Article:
Living in Japan

Valentine’s Day in Japan 

Wondering how to celebrate Valentine’s Day while living in Japan? Read on to learn about traditions and fun date ideas! 

Although Valentine’s Day originated from a Western Christian tradition, different versions of it are celebrated around the world. After all, romance isn’t exclusive to European Christians. Some unique Valentine’s Day traditions have surfaced in Japan, as they have in various countries. Japanese Valentine’s Day traditions largely revolve around the gifting of chocolate, but there are many other fun, lovey-dovey things you can do on Cupid’s Day. If you’re looking for fun date ideas or want to learn more about Valentine’s Day traditions in Japan, keep reading! We’ll teach you about everything from “giri choko” to the most romantic date night ideas. Here’s a guide to Valentine’s Day in Japan. 

Valentine’s Day Chocolate

While you might be used to gifting your sweetheart chocolates without thinking about gender roles, Valentine’s Day is a little different in Japan. Traditionally, women give men chocolates. Even if this isn’t quite what you’re used to, you might think that a gift of chocolates from a woman is a romantic gesture. However, the situation is a bit more nuanced in Japan. On one level, Valentine’s Day is the romantic holiday that you’re used to. On another level, it’s a day that a woman must show appreciation for all the men in their lives, regardless of if she has any romantic interest in them or not. This is where the distinction between “giri choko” (obligation chocolates) and “honmei choko” (chocolates to express romantic feelings) come into play.

Women typically give “giri choko” to men they feel they must give chocolate to. This includes relatives, managers, coworkers, and friends. Despite the fact that they’re obligatory chocolates, “giri choko” can be high end department store chocolates. No matter their cost, a gift of “giri choko” is not a romantic gesture. There is some backlash against “giri choko”, as women may feel pressured to spend lots of money to satisfy bosses and coworkers. This has led to some companies banning gifts of chocolate on Valentine’s Day.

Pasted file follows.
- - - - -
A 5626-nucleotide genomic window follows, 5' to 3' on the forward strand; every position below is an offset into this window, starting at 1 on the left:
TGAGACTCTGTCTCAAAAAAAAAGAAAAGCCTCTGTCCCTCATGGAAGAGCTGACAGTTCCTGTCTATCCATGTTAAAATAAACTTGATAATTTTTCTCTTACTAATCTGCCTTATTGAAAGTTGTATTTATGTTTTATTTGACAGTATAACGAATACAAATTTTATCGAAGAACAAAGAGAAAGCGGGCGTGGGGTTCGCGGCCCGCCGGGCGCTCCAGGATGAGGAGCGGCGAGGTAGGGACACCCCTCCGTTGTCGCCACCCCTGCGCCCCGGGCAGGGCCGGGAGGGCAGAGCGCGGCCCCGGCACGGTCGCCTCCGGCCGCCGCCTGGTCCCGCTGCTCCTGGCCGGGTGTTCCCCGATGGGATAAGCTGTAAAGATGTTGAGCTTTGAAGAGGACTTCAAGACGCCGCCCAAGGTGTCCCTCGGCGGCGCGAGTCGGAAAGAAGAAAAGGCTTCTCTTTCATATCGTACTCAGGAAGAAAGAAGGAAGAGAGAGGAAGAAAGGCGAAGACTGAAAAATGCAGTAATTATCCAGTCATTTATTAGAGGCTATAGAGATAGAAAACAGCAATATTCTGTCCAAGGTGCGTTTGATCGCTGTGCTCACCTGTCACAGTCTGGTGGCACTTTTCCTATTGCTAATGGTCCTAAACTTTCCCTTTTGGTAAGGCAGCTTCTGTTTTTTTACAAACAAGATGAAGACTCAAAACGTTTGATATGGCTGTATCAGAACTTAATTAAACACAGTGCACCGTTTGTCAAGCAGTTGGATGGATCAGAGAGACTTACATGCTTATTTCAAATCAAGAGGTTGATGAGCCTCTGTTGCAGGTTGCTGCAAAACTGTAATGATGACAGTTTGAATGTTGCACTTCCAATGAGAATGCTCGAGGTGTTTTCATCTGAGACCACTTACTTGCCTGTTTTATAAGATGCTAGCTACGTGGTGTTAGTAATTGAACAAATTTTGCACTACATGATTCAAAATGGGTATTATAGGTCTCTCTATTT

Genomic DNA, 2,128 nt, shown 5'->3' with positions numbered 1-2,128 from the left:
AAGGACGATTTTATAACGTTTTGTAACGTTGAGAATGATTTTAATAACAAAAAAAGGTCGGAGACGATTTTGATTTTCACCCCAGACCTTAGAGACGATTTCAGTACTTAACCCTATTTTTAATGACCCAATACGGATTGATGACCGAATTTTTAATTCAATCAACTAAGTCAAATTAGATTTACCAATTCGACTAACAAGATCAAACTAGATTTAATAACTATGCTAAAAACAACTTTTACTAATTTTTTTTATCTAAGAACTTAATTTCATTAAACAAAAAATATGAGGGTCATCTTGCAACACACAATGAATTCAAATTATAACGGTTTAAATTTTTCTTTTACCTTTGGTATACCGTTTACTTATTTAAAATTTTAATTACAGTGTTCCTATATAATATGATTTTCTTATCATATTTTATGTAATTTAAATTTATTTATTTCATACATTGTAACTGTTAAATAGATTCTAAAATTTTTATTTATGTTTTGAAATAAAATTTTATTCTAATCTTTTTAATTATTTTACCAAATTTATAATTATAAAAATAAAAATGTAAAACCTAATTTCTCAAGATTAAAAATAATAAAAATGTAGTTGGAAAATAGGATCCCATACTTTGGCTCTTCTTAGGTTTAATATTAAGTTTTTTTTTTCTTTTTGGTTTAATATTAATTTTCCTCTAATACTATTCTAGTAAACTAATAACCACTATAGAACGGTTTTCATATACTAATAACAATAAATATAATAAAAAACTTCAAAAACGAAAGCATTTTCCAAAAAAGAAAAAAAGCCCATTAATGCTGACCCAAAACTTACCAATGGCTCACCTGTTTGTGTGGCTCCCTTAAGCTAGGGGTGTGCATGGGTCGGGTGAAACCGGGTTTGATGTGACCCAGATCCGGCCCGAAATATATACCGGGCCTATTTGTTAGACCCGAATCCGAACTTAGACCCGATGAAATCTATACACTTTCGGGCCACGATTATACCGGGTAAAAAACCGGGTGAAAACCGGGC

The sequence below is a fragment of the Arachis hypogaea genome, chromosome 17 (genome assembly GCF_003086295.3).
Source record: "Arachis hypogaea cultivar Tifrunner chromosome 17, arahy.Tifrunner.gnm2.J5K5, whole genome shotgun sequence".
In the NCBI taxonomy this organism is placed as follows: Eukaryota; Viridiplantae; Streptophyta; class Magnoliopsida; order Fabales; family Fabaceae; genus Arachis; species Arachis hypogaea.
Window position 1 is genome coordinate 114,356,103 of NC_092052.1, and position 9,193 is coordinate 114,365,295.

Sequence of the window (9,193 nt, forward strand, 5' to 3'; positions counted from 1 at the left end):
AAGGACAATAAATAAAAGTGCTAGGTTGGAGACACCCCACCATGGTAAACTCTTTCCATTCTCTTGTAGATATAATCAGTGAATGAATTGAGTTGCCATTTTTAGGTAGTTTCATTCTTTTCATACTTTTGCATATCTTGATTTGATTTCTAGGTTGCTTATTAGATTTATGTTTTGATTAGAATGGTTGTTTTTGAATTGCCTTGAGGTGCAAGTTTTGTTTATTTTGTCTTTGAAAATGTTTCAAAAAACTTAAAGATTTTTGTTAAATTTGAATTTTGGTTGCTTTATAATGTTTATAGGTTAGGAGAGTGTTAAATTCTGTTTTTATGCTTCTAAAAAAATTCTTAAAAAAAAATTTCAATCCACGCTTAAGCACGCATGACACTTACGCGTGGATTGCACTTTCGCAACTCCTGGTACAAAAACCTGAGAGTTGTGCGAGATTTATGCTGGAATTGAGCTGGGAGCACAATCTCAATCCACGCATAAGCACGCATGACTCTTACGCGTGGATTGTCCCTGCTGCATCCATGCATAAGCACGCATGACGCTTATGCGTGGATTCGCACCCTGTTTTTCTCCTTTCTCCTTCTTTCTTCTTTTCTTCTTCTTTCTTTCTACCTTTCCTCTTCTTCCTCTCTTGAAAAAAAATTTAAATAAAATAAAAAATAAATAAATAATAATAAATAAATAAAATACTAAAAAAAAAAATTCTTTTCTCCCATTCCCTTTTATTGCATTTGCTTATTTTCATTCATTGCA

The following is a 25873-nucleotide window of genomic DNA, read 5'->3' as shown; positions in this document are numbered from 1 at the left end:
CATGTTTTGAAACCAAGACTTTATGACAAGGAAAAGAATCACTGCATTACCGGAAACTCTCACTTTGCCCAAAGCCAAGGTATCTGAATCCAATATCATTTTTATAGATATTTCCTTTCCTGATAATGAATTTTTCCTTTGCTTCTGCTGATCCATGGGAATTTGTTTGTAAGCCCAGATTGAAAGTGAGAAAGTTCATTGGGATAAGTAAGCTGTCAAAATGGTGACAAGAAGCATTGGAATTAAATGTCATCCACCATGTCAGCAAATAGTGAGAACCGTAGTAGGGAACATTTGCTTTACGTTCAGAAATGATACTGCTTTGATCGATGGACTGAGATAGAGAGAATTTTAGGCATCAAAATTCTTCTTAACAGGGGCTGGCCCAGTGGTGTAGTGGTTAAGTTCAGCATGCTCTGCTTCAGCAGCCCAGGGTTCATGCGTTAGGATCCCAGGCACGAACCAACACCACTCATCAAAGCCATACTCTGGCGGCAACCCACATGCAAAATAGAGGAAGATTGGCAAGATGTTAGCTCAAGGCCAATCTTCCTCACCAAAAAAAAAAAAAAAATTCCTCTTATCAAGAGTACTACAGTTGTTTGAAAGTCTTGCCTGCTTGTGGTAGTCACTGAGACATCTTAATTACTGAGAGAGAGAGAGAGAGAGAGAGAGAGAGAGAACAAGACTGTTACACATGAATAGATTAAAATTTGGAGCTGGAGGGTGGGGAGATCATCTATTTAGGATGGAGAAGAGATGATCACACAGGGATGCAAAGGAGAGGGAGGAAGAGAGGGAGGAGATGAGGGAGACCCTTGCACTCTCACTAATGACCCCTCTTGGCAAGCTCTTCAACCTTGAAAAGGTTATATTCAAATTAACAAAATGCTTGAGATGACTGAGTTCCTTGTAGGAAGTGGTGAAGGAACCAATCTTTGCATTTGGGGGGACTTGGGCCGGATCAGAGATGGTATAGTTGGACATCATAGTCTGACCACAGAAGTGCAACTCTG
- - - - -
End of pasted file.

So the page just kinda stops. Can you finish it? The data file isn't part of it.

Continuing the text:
“Honmei choko”, in contrast to “giri choko”, are chocolates that women give to men whom they have romantic feelings for. They are love chocolates that signify wanting to be more than just friends (or coworkers). Women tend to put a lot more effort into “honemi choko” than “giri choko”. Rather than buying them at a store, they often make these chocolates by hand. If she chooses to buy them at a store, a woman will usually take more time selecting and spend more money on “honemei choko”. 

White Day

White Day is a day you may not be familiar with. It falls on March 14th. Men are expected to reciprocate and give chocolates to the women they received chocolates from on Valentine’s Day. White Day is a chance for men to show the women in their lives how much they appreciate them. In addition to reciprocating gifts of chocolate, men often ask women out on dates on White Day. Couples may take some time to do something fun together or relax at home. Overall, White Day is a romantic holiday that lets men take the lead when it comes to gift giving. 

Fun Valentine’s Day Date Ideas

If you’re already in a relationship, you might want to skip the ritualized chocolate giving and go straight to a romantic evening. If your one and only already knows what your true feelings are, there isn’t much use in “honmei choko” (aside from the fact that it’s delicious). For those near Tokyo, we suggest taking your date to TeamLab Borderless. The stunning illuminations are sure to delight them. Another great place for a date in Tokyo is the Sunshine City Aquarium in Ikebukuro. The aquarium usually hosts special events for Valentine’s Day, such as sea lion performances. Regardless of if there are events this year or not (some may be cancelled due to Covid-19), it’s always fun to look at interesting sea creatures with someone you love.  

Wherever you are in Japan, you aren’t too far from some beautiful nature. Plan a hike and/or picnic for your Valentine’s Day date. While it’s still a bit chilly in February, flowers are starting to bloom, so you’re sure to come across a worthwhile view. You don’t have to venture too far out of the city to enjoy a nice outdoor date. There are many nice parks to picnic in and rivers to walk alongside even in cities like Osaka. If you and your partner don’t find the great outdoors to be very fun, consider taking them to a spa. There are a variety of unique treatments offered in Japan that you can both try out! 

Written by Julia Nagai.

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